Consumer credit - Product development and marketing

On this page, we cover the products and services you sell and the need for you to minimise the risk of customer harm.

Product development and marketing

Watch the second video in our consumer credit series on the products and services you sell and the need for you to minimise the risk of customer harm.
It is important that the products you sell or the services you provide meet the needs of customers and that you minimise the risk of harm arising from them.


When developing a new product or service or looking to amend an existing product, it is important to identify who your target market is and how the product or service will meet their needs. Understanding this will also help your business to monitor its customer base and ensure that it continues to meet the needs of customers. For some examples please read CONC 2.2.2G(1).

2 of the key areas you may need to consider when thinking about your target market are the vulnerability of your customers and how accessible your products or services are. We have previously covered consumer vulnerability in an Occasional Paper and Our Approach to Consumers document. We have also published an Occasional Paper on Access to Financial Services in the UK which may help you better understand the potential harms to your customers.

There are also risks in relation to the remuneration of staff and of third parties selling your products. These were considered in our Thematic Reviews on staff remuneration and incentives and on the impact of credit broking remuneration models at the point of sale.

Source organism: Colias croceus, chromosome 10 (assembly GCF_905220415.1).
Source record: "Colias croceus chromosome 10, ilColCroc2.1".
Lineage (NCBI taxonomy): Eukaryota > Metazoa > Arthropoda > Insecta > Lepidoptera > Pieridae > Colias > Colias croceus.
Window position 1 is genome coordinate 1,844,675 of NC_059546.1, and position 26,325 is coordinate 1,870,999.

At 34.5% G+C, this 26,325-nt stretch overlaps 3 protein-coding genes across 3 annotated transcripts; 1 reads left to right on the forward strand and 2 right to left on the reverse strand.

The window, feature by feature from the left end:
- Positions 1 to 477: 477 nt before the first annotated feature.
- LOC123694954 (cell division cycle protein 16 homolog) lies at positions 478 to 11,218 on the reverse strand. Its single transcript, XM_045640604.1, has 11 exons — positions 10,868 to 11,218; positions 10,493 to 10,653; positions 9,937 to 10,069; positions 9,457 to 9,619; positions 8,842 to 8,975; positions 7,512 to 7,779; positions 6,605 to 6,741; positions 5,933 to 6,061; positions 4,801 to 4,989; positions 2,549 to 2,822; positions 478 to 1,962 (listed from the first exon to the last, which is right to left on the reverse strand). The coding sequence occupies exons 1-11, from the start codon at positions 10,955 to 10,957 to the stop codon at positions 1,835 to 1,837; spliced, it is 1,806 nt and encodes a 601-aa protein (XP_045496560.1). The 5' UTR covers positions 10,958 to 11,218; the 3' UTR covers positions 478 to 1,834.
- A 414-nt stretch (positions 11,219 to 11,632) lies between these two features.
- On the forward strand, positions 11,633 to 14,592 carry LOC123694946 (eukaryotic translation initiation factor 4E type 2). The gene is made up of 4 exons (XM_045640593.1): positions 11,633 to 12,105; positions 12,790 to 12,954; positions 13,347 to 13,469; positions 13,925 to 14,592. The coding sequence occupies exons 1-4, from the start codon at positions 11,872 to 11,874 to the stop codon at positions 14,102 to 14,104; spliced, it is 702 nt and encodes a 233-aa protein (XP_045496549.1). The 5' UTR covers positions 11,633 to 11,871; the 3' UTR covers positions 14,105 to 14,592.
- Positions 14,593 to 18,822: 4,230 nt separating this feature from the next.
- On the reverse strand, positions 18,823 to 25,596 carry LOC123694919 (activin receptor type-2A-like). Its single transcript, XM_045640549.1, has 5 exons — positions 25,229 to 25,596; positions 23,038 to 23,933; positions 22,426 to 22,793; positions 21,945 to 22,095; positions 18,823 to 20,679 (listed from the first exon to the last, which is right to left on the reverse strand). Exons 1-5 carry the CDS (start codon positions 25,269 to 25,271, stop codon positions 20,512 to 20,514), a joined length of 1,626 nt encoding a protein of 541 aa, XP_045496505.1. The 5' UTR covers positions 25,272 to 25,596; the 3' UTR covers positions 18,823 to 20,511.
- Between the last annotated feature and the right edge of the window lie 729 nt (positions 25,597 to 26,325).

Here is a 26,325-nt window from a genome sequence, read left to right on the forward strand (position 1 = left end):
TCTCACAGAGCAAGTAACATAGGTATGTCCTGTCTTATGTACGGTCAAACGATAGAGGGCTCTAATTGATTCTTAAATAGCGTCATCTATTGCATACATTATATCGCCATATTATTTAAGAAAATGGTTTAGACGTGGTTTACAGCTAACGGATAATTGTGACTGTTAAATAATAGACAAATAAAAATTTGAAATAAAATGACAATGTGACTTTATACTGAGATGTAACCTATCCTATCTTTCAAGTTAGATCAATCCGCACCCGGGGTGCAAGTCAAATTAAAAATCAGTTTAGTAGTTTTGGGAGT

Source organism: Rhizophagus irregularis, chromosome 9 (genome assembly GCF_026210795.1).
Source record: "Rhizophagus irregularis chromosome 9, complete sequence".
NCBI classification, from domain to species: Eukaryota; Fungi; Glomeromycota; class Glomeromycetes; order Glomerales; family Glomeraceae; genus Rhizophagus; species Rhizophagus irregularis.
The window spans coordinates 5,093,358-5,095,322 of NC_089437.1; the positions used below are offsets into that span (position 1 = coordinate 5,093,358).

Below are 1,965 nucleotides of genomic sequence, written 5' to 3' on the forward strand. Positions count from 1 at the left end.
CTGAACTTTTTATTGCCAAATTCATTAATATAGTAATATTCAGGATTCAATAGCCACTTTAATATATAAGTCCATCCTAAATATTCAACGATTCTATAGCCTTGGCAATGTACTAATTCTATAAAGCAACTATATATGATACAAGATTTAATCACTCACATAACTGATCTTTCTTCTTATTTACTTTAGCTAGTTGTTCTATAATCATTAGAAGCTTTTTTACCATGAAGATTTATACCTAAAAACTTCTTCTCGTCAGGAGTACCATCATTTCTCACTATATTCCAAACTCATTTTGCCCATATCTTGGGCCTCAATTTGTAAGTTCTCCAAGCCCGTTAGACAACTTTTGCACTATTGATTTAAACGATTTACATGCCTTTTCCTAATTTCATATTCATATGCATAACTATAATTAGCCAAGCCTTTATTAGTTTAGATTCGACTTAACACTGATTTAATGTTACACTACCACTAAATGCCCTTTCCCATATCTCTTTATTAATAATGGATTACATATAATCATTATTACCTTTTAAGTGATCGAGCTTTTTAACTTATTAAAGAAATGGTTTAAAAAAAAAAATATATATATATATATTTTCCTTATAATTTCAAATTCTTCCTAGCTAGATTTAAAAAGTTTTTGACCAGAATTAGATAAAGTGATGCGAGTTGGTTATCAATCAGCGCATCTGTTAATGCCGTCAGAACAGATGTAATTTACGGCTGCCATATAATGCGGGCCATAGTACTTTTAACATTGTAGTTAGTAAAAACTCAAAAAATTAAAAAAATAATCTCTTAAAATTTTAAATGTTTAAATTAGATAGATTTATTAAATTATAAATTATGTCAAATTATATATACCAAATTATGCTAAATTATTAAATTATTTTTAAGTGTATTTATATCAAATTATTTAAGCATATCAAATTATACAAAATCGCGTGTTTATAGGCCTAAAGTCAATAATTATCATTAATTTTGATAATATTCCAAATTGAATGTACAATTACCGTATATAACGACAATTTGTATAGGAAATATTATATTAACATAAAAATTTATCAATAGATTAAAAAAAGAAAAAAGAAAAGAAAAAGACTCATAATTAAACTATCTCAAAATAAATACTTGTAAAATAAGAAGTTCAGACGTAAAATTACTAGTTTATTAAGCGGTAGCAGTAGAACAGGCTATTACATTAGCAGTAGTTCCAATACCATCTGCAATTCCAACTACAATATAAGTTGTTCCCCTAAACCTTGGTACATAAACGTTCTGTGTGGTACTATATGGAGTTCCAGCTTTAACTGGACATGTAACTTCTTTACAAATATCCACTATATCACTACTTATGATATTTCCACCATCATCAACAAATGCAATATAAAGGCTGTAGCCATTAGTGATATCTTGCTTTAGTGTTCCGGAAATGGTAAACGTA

Once a product or service has been released to market, we expect firms to monitor it on an ongoing basis to ensure that it is working as expected, that customer needs are being met and that any potential harm to customers is minimised.

Promoting your product

You also need to consider how the product or service is marketed and any financial promotions related to it. The rules on financial promotions for consumer credit lenders and brokers are covered in our Handbook.

Financial promotions are not limited to adverts but can include websites, Facebook posts, tweets etc. We have released Finalised Guidance specifically covering on financial promotions on social media.

All financial promotions and communications must be clear, fair and not misleading - regardless of the media type. They must also comply with our detailed rules on content and presentation.

When we find that a financial promotion is misleading we can:

  • ask the firm to change or remove it
  • ask the firm to write to customers who may have been misled
  • warn or fine the firm
  • ban the promotion

Page updates

: Editorial amendment page update as part of website refresh